Book Launch: Jurisdiction and Cross-Border Collective Redress – A European Private International Law Perspective
Dr. Alexia Pato (Senior Research Fellow at the University of Bonn) has authored a book on jurisdiction and cross-border collective redress (Hart Publishing). You may pre-order it online. A discount voucher is available here.
Widespread law violations, such as massive data breaches, the use of unfair terms, and financial fraud, may affect numerous victims around the globe. Those violations are on the rise, stimulated by globalisation and digitalisation. Unfortunately, the development of effective procedural vehicles enabling victims to obtain redress is comparatively slow. As a result, a private enforcement gap persists, which can be characterised by a difference between the theoretical possibilities to obtain redress drafted by the legislator and the reality experienced by victims in daily life. Collective redress represents an interesting instrument, which may have the power to fulfil that gap. The US experience regarding the class action is a telling example in that regard. On the other side of the Atlantic, European Member States have adopted collective redress mechanisms, the features of which often differ from their American homologue. As a result, issues regarding their effectiveness have arisen and legal reforms have started in an attempt to solve them.
The adoption of collective redress certainly generates complex legal issues. The present book specifically analyses the allocation of jurisdiction in cross-border collective redress cases, inasmuch as it directly impacts access to justice. To that effect, several collective redress mechanisms, including the Dutch WCAM, the test case procedure, the class action, and the representative model involving intermediaries, are studied (ch 2). Their structure, functioning and goal(s) are explained and a comparative law table containing information on more than 20 collective redress instruments summarises those elements (annex II). The book takes full account of the US law on class actions in order to enrich the comparative law study (ch 1).
Then, difficulties in applying private international law rules on jurisdiction to selected collective redress models are highlighted and analysed. The most relevant case law is examined as well. Notably, the Shell decision issued by the Amsterdam Court of Appeal, the recent CJEU’s ruling in Schrems (C?498/16), and the VW scandal are thoroughly studied. Chapter 3 of the book highlights the current mismatch between European private international law rules on jurisdiction (BIa) on the one hand, and collective redress procedures on the other. As a result, the centralisation of claims protecting either general or collective interests in a unique forum is often difficult – not to say impossible. Besides, significant obstacles, such as costs of proceedings, lack of financing, and language barriers, further deter access to justice. The unprecedented empirical study included in this book confirms that statement (annex III).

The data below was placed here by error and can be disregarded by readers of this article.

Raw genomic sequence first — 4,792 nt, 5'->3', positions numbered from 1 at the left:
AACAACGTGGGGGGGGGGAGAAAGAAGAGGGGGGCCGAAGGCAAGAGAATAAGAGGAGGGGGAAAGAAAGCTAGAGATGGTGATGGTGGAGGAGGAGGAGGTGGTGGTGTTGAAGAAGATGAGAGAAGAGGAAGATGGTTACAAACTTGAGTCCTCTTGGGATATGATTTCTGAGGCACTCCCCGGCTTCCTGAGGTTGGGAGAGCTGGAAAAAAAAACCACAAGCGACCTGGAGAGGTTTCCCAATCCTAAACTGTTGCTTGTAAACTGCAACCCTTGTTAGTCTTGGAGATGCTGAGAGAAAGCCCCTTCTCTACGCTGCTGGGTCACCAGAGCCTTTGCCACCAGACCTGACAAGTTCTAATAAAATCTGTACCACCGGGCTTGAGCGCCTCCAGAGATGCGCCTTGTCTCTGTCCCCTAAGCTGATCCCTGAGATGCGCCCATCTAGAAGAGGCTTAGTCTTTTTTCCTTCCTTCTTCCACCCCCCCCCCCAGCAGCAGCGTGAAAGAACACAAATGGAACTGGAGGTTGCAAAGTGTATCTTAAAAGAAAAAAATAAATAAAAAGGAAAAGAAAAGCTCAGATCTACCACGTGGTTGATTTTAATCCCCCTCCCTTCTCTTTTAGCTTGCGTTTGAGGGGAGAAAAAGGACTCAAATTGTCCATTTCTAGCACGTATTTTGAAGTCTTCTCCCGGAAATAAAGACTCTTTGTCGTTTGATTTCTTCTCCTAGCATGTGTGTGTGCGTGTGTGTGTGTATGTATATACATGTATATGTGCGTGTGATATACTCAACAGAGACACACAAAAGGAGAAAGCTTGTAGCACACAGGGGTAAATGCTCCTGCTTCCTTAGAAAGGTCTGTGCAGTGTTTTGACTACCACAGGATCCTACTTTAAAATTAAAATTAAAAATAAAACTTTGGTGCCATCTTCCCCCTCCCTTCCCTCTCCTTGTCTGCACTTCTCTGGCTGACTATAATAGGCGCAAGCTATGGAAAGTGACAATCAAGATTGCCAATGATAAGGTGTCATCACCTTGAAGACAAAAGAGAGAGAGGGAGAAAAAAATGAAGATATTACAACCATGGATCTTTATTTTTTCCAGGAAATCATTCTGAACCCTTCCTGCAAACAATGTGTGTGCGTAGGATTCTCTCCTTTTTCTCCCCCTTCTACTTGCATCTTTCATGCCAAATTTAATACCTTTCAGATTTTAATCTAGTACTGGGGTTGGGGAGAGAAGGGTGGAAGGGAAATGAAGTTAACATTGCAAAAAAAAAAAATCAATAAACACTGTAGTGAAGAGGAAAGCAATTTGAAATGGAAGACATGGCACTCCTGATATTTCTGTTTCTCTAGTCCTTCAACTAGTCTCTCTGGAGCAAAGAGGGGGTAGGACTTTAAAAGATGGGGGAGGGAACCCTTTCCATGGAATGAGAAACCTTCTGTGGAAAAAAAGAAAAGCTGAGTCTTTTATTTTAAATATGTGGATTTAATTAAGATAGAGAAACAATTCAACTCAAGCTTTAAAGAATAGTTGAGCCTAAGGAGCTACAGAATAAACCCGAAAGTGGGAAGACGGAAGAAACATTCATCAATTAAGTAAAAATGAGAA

In light of this, the EU has presented several policy papers; drafted a Recommendation in 2013; and enacted Article 80 of the General Data Protection Regulation dealing with the representation of data subjects. Besides, the Directive on representative actions is in the pipeline. A comprehensive analysis of those documents is provided in chapter 2 of the book. Although those legislative efforts are welcome, this book contends that EU measures have not satisfactorily lowered barriers to access to justice. Therefore, the creation of a new head of jurisdiction for international collective redress cases is proposed, the content of which is presented in chapter 4 of the book.
A table of contents is available here.